In a society where girls do not have access to even primary education, it comes as no surprise that girls hoping to establish themselves in sports face many hurdles. The belief that girls are naturally physically inferior to men has been accepted as reason enough to exclude them from the world of sport. Consequently, the second sex has had to settle for a second place in performance in sport, which has come to be accepted as a justification for the inequality that persists in the field of sports.
But who decided that men’s physical capabilities are the criteria by which to determine a person’s ability to play a sport? Who set that as a benchmark?
Of late, however, the situation has started to change, albeit slowly. Indian sportswomen, like Sania Nehwal in badminton, Sania Mirza in tennis, Mary Kom in boxing, Anjali Bhagwat in shooting, and Deepika Kumari in archery, have done very well to outshine women from all over the world to bag the top few spots in the sports that they play.
The ‘Ultimate’ explanation
Ultimate frisbee is another sport in which Indian women are earning a name. It is owing to their grit, courage and determination that the Indian all-women frisbee team is going to be the first ever National Women’s Ultimate Frisbee team to play the World Ultimate and Guts Championships 2016 to be held in London in June 18-25.
Ultimate Frisbee is a team sport in which players score points by passing a frisbee to a teammate over the opposing team’s goal line. It was first played in the US in the 1960s and is gaining popularity in India from the time it was recognised as a sport by the International Olympic Committee in August 2015. India has about 2,000 players and the sport is played in more than 13 cities, with Chennai being the hub.
It is the one sport that advocates friendly competition to such a large extent, that it encourages players to prevent hurting another player, even if it means losing the game. It relies on the spirit of sportsmanship, and as it is trusted that no player will intentionally break the rules, the game is played without even a referee.
Some of the hurdles women on the Indian team had to jump over included beating stereotypes, breaking societal chains and overcoming family disapproval and lack of support.
“You’re going to get married in another few years, why do you want to play”, asked a family member of one of the players on India’s All Women’s Ultimate Frisbee team.
“You have loads of scars and too dark a skin and it’s going to be incredibly tough to find a groom”, Megna S, another player remembers her parents saying.
From being taunted for not focussing enough on college, to being shunned by their elders for running around after a disc with boys, these women have heard it all.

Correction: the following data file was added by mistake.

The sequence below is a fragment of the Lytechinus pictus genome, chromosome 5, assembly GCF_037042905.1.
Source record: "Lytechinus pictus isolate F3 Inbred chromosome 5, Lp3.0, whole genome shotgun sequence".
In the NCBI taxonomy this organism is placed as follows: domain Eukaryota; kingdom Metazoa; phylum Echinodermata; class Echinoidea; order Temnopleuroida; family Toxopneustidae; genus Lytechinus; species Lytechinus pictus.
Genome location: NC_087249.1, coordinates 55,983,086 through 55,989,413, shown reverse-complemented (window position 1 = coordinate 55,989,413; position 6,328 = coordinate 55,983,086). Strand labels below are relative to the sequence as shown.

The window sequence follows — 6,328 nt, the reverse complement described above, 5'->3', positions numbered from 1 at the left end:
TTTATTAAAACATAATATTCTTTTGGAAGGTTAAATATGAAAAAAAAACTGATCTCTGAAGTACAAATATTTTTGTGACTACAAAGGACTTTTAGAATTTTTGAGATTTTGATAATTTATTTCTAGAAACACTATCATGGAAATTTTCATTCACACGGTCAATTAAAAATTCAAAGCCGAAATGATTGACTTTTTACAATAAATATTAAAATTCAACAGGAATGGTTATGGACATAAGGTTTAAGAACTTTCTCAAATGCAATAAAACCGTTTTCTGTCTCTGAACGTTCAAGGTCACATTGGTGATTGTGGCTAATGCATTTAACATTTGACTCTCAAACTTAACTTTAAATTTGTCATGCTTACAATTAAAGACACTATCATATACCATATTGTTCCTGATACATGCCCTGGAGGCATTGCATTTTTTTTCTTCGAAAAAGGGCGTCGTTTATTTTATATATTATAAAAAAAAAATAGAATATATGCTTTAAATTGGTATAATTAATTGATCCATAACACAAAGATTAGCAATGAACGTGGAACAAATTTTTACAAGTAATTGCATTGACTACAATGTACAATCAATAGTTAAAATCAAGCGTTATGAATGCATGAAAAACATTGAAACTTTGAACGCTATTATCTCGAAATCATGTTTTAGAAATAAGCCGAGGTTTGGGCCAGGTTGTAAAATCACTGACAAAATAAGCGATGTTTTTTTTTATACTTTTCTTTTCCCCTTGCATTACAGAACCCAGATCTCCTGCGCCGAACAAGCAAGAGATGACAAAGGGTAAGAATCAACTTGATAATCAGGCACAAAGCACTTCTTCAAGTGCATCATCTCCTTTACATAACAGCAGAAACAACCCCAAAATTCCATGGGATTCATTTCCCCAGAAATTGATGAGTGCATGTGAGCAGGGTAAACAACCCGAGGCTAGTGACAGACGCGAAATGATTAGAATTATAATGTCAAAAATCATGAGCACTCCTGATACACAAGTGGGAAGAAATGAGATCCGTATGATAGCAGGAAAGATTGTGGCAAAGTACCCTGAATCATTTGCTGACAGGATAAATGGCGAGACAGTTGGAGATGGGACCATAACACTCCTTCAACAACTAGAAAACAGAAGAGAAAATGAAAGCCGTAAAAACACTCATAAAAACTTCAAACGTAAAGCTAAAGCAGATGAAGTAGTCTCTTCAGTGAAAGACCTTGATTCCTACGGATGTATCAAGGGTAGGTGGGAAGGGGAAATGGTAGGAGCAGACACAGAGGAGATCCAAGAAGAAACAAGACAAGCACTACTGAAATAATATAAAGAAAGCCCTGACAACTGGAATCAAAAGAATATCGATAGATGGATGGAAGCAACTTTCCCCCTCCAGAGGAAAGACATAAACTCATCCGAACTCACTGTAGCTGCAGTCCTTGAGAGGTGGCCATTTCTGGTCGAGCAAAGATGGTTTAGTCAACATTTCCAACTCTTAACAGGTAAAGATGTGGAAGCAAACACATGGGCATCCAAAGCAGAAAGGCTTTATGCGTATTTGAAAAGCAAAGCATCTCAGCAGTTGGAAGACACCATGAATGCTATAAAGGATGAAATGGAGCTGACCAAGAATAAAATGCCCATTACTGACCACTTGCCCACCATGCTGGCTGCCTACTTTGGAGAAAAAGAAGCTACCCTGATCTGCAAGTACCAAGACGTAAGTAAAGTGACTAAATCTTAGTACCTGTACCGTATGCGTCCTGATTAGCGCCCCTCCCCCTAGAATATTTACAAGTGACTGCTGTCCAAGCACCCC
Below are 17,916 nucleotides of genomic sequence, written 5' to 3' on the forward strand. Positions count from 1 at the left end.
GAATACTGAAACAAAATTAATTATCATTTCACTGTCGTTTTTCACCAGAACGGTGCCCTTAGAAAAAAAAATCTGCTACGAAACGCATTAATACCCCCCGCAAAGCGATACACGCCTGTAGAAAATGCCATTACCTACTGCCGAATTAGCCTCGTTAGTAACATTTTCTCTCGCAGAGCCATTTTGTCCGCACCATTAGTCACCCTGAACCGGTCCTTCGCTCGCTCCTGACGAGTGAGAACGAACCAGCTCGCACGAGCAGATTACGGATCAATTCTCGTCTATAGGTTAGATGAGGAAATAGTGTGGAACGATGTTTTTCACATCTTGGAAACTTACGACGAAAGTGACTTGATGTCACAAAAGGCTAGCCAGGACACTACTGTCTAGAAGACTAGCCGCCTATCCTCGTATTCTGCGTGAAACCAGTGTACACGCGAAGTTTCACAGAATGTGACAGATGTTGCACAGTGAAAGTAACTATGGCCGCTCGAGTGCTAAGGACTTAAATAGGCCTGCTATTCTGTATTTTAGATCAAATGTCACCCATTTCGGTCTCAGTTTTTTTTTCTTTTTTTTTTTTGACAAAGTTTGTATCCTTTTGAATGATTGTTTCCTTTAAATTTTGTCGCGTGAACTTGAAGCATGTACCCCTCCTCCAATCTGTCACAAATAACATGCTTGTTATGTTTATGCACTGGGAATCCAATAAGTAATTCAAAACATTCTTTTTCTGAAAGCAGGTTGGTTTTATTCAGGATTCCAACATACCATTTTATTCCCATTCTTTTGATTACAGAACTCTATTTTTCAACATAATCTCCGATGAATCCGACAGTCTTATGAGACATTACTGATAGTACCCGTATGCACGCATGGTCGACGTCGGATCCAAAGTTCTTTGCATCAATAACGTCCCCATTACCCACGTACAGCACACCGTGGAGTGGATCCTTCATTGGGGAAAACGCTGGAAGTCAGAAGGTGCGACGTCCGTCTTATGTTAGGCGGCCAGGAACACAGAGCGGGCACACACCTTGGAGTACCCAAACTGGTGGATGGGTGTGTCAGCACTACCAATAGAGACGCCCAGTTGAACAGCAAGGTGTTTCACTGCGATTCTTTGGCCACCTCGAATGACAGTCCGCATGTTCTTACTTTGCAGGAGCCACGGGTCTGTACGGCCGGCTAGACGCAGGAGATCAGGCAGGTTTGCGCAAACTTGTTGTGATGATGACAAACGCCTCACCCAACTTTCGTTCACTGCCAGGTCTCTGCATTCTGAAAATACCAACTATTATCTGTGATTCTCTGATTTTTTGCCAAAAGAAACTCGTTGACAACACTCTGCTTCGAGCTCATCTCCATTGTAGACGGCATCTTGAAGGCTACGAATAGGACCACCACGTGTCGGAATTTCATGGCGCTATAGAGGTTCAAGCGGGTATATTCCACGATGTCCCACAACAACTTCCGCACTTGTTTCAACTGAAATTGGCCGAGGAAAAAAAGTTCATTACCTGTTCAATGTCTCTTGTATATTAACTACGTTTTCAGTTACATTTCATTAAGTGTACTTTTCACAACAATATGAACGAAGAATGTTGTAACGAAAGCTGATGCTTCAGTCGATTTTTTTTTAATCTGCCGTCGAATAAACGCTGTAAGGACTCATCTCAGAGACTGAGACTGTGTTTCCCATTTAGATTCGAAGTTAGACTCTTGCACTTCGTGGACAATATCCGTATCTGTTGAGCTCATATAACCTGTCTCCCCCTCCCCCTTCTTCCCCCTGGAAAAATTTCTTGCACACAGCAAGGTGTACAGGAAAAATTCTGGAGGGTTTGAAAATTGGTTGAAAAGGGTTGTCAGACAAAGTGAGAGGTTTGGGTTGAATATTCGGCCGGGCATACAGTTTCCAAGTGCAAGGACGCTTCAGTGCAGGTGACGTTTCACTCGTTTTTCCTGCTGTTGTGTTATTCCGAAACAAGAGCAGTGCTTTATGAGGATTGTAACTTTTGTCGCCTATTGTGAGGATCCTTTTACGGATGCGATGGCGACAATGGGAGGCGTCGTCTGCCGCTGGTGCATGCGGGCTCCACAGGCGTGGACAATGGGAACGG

The obstacles they faced along the way were not those posed by men, but largely objections from their families, and most importantly their own stamina and physical fitness. “When the disc is in play, don’t stop running,” is one of the primary rules Ultimate players are taught, which makes clear the biggest challenge that looms over its players.
There is also the added financial pressure that burdens these women. Frisbee is still largely unheard of in India, making recognition in order to raise funds a Herculean task.
The team is an interesting amalgamation of people from backgrounds that cannot possibly be any more diverse. It comprises of a design engineer, an operations manager and an accountant. Women from Chennai, Bengaluru, Auroville, Japan and Germany to name a few places. Despite the dizzying mash-up of women who hail from places with very different cultures, they all have one thing in common: their love for Ultimate Frisbee, or just Ultimate, as it is popularly known.
“The first ever team is energising, it speaks of hope for the future and the growth of women’s Ultimate in India. I’m extremely happy to chase the disc with everything I have for this team, regardless of the outcome”, says Sangeetha M, a member of the team.
People who play frisbee become part of a larger family. A family of all those who play the sport all over the world, built on a bond that seems to transcend all barriers. The women in the team have helped each other through the journey and together they have managed to fund their trip to the championship through crowdfunding.
“Hopefully, we help some girl in India who struggles against all odds to play a sport—any sport—to dream big. My teammates have fought against all odds to make it this far. This means more than a game to us”, shares Kartika Rajaram.
“There’s a sense of pride, of course, because I am going to be representing women and my country at the same time. It’s a beautiful package”, says 16-year-old Bhavya Trivedi, the youngest player on the team.
Ultimate frisbee has given these women confidence, and taught them courage and resilience. It has no doubt helped them take control of their lives and reconnect with their bodies. With male coaches taking charge, this is undoubtedly one of the most incredible stories of women’s empowerment.
Despite the changing scenario, “Stop playing like a girl,” is the casual remark used to mock a boy who isn’t in his best form while playing a sport. In sharp contrast, “Play like a girl” is the spirited hashtag you are likely to see on their posts. In a country where sports was once considered to be only for boys, this is definitely a first. Here’s wishing them all the luck at the championships.
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- Anjali Bhagwat
- Bhavya Trivedi
- Deepika Kumari
- frisbee team
- indian women frisbee team
- ultimate challenge
- ultimate Women